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Gudrun Ankele

If we consider to read Olympe de Gouges' appropriation of the Déclaration des droits de l'homme et du citoyen, published as Déclaration des droits de la femme et de la citoyenne on September 14, 1791, as first feminist manifesto, what kind of poetological effects does that have on a discussion of the manifesto as genre?

Since this symbolical act, women have been using the genre of the manifesto to articulate their disagreements (cf. Jacques Rancière, Disagreement, 1998), to formulate emancipatorical subjectivities, utopias and guidelines how to realize those in a new reality. Throughout the long 19th century, women were neither allowed to speak politically nor to act in the political field in the same way it was possible for a great number of male citizens. What does it mean to speak in a form of language which is not supposed to be used by the speaker?

In my contribution I want to focus on Olympe de Gouges' above mentioned Déclaration, on the speech Ain't I a woman? held by Afroamerican former slave Sojourner Truth in 1851, as well as on the radical manifesto by Austrian Philosopher Helene Druskowitz, Pessimistische Kardinalsätze - Ein Vademecum für die freiesten Geister, published in 1905 after having spent eighteen years in psychiatric wards and calling for an absolute "Endesende" of mankind after a short period of an exclusive "Cité des dames". How can these manifestos and their specific poetic engender the political? How can their reading contribute to a contemporary understanding of feminism as agonistic theory and practice of communication and interaction?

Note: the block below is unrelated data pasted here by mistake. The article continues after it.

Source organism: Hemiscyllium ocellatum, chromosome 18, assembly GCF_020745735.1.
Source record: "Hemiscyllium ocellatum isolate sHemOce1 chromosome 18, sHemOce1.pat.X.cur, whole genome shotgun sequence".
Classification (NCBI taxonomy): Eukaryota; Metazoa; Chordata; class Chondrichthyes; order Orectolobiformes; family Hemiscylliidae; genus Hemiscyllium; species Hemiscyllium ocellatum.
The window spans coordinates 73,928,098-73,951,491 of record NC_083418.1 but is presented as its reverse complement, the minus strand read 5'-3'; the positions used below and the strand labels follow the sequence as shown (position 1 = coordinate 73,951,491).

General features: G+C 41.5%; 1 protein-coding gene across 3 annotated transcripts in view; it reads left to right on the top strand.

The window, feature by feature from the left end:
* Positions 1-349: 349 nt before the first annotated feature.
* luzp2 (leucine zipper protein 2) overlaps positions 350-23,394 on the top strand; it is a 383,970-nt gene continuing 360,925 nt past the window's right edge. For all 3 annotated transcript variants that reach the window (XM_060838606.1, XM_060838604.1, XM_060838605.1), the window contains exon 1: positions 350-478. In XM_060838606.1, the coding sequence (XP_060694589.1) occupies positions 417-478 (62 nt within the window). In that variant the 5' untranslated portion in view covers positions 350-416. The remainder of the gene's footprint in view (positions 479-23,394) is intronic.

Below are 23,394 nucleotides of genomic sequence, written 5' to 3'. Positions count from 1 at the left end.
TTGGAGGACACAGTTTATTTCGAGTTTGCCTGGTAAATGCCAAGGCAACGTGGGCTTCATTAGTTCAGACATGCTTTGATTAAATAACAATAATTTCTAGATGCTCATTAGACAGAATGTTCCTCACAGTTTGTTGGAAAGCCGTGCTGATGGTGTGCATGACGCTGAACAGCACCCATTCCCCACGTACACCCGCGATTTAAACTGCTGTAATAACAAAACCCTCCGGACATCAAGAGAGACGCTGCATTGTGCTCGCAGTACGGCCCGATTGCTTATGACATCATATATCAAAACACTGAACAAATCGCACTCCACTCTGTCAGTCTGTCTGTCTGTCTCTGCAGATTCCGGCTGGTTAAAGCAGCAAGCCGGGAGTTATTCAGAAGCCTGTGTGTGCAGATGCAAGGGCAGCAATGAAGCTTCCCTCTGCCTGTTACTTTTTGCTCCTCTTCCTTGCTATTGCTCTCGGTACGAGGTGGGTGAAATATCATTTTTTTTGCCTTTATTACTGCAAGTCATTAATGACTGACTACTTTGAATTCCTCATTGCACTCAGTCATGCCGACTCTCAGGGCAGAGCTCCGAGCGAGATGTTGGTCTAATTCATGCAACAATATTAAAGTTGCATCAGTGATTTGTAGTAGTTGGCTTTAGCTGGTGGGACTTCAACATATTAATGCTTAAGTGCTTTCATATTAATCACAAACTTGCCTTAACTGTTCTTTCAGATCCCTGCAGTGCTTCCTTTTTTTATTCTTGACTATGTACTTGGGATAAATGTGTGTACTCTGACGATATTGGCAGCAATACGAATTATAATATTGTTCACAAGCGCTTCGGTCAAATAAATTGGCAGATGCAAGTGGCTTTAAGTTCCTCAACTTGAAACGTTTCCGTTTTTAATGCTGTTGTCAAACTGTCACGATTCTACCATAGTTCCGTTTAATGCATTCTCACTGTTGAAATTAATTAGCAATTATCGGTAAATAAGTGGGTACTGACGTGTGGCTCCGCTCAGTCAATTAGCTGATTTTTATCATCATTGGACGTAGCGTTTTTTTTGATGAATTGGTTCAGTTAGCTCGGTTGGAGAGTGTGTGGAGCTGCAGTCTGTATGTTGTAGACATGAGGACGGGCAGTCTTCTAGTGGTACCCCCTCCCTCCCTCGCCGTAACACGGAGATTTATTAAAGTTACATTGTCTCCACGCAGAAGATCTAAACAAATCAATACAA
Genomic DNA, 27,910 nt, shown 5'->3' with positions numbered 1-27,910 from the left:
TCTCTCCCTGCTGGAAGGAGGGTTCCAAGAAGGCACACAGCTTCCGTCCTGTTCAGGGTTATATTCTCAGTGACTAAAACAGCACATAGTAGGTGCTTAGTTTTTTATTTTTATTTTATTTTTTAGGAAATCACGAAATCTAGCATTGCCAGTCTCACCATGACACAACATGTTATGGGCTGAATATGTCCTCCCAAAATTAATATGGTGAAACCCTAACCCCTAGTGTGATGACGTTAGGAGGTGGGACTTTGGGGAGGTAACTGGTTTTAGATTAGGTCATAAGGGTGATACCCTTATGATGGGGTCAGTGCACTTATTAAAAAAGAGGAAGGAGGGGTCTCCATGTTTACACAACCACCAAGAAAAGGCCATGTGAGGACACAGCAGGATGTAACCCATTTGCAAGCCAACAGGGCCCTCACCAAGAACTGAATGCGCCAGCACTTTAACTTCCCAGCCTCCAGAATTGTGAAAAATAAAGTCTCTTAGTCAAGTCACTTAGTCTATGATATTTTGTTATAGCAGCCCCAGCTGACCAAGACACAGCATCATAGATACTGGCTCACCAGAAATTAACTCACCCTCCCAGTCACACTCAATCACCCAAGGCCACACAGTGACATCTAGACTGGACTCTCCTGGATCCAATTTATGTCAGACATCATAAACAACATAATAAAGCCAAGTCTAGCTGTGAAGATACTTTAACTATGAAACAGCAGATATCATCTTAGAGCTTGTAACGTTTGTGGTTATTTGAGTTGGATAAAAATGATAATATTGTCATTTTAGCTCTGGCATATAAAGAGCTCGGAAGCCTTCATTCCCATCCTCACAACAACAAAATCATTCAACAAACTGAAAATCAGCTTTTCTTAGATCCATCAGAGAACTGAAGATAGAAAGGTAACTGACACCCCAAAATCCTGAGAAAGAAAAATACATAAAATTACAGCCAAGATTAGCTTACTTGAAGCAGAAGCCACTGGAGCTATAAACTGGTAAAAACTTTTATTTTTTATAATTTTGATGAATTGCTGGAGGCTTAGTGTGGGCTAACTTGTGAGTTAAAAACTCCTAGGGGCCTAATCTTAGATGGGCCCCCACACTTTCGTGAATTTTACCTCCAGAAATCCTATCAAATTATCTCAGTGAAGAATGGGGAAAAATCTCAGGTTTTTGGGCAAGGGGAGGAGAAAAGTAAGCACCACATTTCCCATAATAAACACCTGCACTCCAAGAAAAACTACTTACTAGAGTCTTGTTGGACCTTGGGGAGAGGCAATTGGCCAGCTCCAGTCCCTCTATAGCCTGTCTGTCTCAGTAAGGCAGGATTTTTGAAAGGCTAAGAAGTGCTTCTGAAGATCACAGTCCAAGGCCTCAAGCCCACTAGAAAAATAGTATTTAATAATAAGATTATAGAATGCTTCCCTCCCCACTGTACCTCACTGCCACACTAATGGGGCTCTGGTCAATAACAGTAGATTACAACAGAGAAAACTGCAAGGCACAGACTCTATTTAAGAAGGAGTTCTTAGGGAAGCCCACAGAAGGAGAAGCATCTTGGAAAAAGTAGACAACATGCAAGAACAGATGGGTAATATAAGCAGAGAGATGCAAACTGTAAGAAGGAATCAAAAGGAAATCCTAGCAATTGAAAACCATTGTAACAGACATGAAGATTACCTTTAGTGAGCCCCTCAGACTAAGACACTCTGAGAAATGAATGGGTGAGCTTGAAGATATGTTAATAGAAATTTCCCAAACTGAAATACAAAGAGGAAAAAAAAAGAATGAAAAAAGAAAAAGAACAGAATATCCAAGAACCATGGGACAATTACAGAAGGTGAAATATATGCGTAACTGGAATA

SvD, February 2009

  • Conferences > NEWW international conferences > Bochum 2009 > Ankele

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